Memphis traveler photography tips

Memphis photography tips for travelersOne of the best treats that you can bring home from an amazing vacation are great photos that truly captured the fun and excitement of your trip, especially your trip to Memphis, Tennesssee. Technologically has advanced so much over the years, so whether you’re taking pictures with your iPhone or you have all of the gear to rival a pro photographer, you can make some amazing memories no matter what you shoot with. Great photography comes down to 3 things: even lighting, an interesting subject, and creative styling, so keep that in mind (and follow these 5 tips) to ensure that you go home with photos that you love and want to share!

Natural light is your bff.

Doesn’t matter what kind of phone or camera you’re using, turn that flash OFF. Stand next to a window for indirect sunlight while shooting indoors, and if you are shooting outside, go to a shaded area (trees + clouds act as natural diffusers) for soft, even light. Unless you understand studio lighting, avoid using artificial light when taking pictures so that your images don’t have a weird yellow cast on them.

Play with your angles.

Don’t be afraid to move around! Some shots do look best straight on, but playing with your focal point and what angle you shoot from can change the whole perspective of the frame. Want to make someone appear a little taller? Position your camera slightly lower. Taking pictures of a table full of food? A birds eye view can be beautiful when the table is styled and a human element (someone’s hand grabbing a glass) is added in. Experimenting is fun, and because it’s digital, if you don’t like it, just delete it and start over.

Always stand with your lighting source BEHIND you/your camera.

Unless you’re shooting in a gorgeous open field at sunset, no one looks good when they are backlit by the sun. You always want your light to go towards your subject’s face/front to ensure that your photo is is bright and sharp. If you shoot towards your light source, you risk your subject looking blown out/fuzzy and blurry, so try to avoid it at all costs.

Shoot landscapes + cityscapes early in the day or later in the evening.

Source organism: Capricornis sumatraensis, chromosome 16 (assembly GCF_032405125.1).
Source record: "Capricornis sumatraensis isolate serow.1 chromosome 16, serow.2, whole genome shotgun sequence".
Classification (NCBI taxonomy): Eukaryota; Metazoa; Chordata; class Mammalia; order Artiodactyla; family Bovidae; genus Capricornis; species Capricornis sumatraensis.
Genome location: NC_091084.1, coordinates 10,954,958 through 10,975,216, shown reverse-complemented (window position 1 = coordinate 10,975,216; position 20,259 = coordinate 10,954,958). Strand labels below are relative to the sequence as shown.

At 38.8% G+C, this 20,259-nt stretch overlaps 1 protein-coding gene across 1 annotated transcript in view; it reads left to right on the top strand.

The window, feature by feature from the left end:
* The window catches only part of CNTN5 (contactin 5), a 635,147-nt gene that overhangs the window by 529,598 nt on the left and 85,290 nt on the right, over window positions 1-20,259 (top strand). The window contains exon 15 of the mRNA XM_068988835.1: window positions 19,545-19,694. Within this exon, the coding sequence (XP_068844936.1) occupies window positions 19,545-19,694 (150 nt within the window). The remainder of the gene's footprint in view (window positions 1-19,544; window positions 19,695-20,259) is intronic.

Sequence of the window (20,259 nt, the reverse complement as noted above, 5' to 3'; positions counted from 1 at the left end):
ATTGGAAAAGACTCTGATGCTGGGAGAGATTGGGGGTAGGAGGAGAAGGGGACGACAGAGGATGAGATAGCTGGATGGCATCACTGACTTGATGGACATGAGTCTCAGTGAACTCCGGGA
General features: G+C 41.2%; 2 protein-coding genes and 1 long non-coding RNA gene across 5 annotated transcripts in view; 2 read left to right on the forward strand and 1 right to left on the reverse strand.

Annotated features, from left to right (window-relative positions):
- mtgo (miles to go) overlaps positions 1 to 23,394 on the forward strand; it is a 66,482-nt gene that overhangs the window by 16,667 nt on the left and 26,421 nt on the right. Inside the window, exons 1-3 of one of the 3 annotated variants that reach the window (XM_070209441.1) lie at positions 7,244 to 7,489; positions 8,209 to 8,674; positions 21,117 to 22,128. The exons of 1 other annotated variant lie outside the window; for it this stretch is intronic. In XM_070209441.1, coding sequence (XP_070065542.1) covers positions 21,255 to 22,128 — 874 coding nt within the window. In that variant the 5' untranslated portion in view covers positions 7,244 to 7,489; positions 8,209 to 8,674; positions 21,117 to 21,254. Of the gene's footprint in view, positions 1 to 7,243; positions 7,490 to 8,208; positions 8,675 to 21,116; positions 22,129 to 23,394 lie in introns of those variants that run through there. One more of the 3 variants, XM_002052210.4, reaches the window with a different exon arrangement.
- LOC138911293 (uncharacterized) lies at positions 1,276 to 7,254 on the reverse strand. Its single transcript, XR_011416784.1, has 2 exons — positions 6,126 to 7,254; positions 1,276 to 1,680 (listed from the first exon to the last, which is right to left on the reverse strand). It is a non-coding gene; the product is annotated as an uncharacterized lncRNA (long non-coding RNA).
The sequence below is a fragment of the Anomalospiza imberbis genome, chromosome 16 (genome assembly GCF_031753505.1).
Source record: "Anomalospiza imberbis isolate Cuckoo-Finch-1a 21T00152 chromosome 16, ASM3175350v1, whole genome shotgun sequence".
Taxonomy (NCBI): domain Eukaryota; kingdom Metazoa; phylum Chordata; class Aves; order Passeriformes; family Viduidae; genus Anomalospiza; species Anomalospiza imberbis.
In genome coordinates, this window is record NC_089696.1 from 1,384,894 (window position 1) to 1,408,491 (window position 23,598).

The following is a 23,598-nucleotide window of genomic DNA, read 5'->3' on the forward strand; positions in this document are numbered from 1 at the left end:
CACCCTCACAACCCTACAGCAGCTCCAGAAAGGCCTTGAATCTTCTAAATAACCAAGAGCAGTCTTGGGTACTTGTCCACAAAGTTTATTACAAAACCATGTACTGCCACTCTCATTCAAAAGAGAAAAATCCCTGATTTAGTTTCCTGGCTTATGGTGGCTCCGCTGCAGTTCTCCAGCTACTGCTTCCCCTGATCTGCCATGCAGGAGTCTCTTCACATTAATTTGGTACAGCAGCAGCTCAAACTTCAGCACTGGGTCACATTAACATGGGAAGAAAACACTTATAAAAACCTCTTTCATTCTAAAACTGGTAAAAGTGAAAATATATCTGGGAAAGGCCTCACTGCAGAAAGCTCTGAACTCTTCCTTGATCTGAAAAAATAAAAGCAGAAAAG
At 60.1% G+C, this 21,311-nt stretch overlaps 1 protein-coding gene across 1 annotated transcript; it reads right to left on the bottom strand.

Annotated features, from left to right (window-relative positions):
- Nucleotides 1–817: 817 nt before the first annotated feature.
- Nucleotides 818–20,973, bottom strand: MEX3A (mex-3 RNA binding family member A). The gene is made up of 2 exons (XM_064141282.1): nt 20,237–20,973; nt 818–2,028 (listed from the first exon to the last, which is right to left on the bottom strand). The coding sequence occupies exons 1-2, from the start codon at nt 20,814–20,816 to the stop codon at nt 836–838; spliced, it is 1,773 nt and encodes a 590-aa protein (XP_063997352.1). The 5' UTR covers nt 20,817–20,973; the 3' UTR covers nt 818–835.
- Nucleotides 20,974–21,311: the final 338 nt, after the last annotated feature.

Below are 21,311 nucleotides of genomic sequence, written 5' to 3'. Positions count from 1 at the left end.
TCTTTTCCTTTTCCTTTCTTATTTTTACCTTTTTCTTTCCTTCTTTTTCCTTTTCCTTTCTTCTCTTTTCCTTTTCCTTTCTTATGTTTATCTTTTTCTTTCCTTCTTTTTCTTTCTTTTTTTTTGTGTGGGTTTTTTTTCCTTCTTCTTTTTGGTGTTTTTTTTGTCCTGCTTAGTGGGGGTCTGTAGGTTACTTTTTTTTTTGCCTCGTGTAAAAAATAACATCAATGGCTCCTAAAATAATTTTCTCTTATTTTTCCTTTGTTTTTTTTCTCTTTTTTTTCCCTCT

If you love to shoot architecture or scenic views but the place you’re visiting is a high traffic area, carve some time in your schedule for an early morning or late evening shoot. This time is usually referred to as “Golden Hour” which is the period of daytime shortly after sunrise or before sunset. Streets are usually quieter around these times and the lighting is beautiful, so do this when you want to miss the crowd.

Tell a story with your photos.

It’s easy to snap a quick photo, but it takes a little more planning and creativity to create a travel diary. You want to take photos that truly capture the beauty of where you’re visiting, so pay attention to color, texture, architecture, people and the overall area and use your camera to tell a compelling story. For every place that you visit, try to take at least 3 to 5 photos that have an interesting subject. This could be your travel companion, a cocktail, fruit, of the mural on a wall. Play with your angles + distance and get to snapping!

Edit your photos before posting.

As pretty as your picture may be right out your camera, use a photo editing app to tweak it before sharing or having it printed. Filters can be fun, but for most people, brightening, sharpening, and bumping up or down the highlights/shadows before posting are enough. You’ll be amazed at the difference a little editing can make. Mobile apps like Snapseed, Lightroom, A Color Story and VSCO make editing on the go so easy, and it’ll only take a few seconds to do it.

While there are more technical components that you should pay attention to, if you keep these 5 tips in mind, you can produce some beautiful imagery no matter what you use and where you are!